The second-generation Irish: a hidden population in multi-ethnic Britain

Walter, Bronwen (2001) The second-generation Irish: a hidden population in multi-ethnic Britain. UNSPECIFIED. (Draft)

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Abstract

This research investigates the assumption that the second-generation Irish population in Britain, that is those born in Britain to one or two Irish-born parents, has assimilated into the ‘white’ majority. The assumption has had important implications both for the Irish community and for wider popular and theoretical understandings about ‘race’ / ethnicity / national identity in Britain. In particular it has contributed to the ‘myth of homogeneity’ of white British society. The study explores the complex texture of second-generation Irish experiences through an examination of the range of identities claimed and social positioning of the second generation relative to the migrant generation. It employs qualitative methods, including focus groups, semi-structured interviews and also timelines, whereby each interviewee provides a record of demographic, socio-economic and health indices over three generations of the family. Regional and national variations are explored through fieldwork in five English and Scottish locations (London, Glasgow, Manchester, Coventry and Banbury). The research aims to provide a detailed picture of the ‘hidden’ population of the second-generation Irish, to develop a framework to explain hybridities of identity amongst this population, to make a substantial contribution to understanding multi-ethnic Britain by challenging the singular focus on black / white difference and to make policy recommendations relating to the Irish community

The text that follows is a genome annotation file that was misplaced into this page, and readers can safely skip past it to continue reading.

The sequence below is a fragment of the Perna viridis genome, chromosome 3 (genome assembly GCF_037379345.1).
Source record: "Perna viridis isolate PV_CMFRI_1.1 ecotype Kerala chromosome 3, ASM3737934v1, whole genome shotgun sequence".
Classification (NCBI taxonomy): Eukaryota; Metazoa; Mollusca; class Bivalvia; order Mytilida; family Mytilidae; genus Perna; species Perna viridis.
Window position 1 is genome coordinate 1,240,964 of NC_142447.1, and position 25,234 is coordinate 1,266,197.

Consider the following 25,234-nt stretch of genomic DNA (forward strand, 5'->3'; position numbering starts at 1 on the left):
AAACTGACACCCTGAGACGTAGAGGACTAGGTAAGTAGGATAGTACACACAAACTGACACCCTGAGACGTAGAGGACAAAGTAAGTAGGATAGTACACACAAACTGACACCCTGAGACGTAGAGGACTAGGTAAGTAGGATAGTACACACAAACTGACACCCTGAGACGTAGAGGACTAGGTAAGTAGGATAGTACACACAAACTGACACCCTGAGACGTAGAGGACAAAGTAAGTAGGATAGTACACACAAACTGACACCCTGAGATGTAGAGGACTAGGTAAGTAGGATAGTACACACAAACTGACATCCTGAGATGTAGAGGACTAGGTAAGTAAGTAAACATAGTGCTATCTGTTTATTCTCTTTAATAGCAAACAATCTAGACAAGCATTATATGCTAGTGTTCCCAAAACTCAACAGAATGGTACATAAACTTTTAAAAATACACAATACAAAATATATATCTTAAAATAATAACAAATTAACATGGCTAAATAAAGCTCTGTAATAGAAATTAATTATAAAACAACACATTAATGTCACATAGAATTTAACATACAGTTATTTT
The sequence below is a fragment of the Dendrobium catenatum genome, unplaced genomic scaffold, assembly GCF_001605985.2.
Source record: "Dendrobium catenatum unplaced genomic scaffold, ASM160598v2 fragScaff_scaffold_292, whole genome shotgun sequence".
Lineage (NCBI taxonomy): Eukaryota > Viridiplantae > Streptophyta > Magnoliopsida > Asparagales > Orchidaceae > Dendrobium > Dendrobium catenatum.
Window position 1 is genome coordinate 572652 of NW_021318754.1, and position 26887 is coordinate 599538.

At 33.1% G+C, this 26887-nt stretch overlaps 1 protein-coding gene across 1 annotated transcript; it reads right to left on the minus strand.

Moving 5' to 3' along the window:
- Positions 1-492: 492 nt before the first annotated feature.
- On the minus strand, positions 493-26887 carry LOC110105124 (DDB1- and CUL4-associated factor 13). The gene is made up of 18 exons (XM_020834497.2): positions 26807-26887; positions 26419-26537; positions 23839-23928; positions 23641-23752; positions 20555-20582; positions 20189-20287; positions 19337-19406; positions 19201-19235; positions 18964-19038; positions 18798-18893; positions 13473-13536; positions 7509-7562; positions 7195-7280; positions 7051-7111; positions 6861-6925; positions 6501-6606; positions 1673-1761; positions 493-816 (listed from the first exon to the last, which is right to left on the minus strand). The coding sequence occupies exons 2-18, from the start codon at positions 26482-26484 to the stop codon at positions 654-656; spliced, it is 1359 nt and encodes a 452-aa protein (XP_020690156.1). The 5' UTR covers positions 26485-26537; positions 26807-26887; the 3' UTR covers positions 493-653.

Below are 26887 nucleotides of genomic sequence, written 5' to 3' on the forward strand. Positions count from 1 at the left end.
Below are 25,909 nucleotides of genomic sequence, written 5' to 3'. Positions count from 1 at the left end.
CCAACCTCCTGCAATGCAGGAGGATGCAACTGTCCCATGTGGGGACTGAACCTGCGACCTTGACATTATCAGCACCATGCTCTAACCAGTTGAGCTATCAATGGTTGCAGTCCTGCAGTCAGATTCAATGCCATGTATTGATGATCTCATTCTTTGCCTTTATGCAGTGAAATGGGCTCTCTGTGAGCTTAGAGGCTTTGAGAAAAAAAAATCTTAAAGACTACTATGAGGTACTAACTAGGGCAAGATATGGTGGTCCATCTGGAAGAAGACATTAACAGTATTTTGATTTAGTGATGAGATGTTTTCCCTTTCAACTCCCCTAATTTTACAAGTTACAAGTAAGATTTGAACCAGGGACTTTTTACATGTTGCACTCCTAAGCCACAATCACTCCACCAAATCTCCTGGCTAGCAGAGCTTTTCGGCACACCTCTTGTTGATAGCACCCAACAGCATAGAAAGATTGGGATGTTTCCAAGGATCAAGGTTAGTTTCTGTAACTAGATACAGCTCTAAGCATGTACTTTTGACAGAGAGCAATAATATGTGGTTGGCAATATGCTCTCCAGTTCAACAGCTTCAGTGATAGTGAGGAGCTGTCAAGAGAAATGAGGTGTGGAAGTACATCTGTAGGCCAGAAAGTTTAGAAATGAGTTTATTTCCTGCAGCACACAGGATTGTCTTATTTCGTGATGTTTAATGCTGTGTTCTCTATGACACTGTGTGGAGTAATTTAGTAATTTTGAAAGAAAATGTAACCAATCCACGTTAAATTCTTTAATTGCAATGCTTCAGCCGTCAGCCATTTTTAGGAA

Item Type: Other
Additional Information: Citation: Walter, B., 2001. The second-generation Irish: a hidden population in multi-ethnic Britain. [pdf] London: ESRC. Available at: <http://www.esrc.ac.uk/my-esrc/grants/R000238367/outputs/Read/f51448f2-6d20-40a4-91da-1b62d84e0713> [Accessed 30 May 2013]..
Faculty: Faculty of Arts, Law & Social Sciences
Depositing User: Mr I Walker
Date Deposited: 30 May 2013 13:01
Last Modified: 07 Jul 2016 12:51
URI: http://arro.anglia.ac.uk/id/eprint/293060

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